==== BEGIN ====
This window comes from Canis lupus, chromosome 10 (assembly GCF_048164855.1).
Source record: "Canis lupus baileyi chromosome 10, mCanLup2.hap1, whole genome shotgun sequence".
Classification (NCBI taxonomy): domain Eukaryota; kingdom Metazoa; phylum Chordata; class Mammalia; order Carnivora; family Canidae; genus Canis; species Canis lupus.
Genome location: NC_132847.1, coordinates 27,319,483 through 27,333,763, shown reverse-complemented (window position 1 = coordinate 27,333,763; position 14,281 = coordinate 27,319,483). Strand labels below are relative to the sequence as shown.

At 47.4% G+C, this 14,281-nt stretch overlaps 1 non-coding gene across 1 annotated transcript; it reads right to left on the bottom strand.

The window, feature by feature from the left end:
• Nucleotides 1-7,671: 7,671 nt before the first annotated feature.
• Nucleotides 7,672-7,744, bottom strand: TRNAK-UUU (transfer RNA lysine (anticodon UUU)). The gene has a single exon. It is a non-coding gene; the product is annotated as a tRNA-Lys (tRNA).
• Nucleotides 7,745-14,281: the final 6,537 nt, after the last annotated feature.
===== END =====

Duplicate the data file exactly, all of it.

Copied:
This window comes from Canis lupus, chromosome 10 (assembly GCF_048164855.1).
Source record: "Canis lupus baileyi chromosome 10, mCanLup2.hap1, whole genome shotgun sequence".
Classification (NCBI taxonomy): domain Eukaryota; kingdom Metazoa; phylum Chordata; class Mammalia; order Carnivora; family Canidae; genus Canis; species Canis lupus.
Genome location: NC_132847.1, coordinates 27,319,483 through 27,333,763, shown reverse-complemented (window position 1 = coordinate 27,333,763; position 14,281 = coordinate 27,319,483). Strand labels below are relative to the sequence as shown.

At 47.4% G+C, this 14,281-nt stretch overlaps 1 non-coding gene across 1 annotated transcript; it reads right to left on the bottom strand.

The window, feature by feature from the left end:
• Nucleotides 1-7,671: 7,671 nt before the first annotated feature.
• Nucleotides 7,672-7,744, bottom strand: TRNAK-UUU (transfer RNA lysine (anticodon UUU)). The gene has a single exon. It is a non-coding gene; the product is annotated as a tRNA-Lys (tRNA).
• Nucleotides 7,745-14,281: the final 6,537 nt, after the last annotated feature.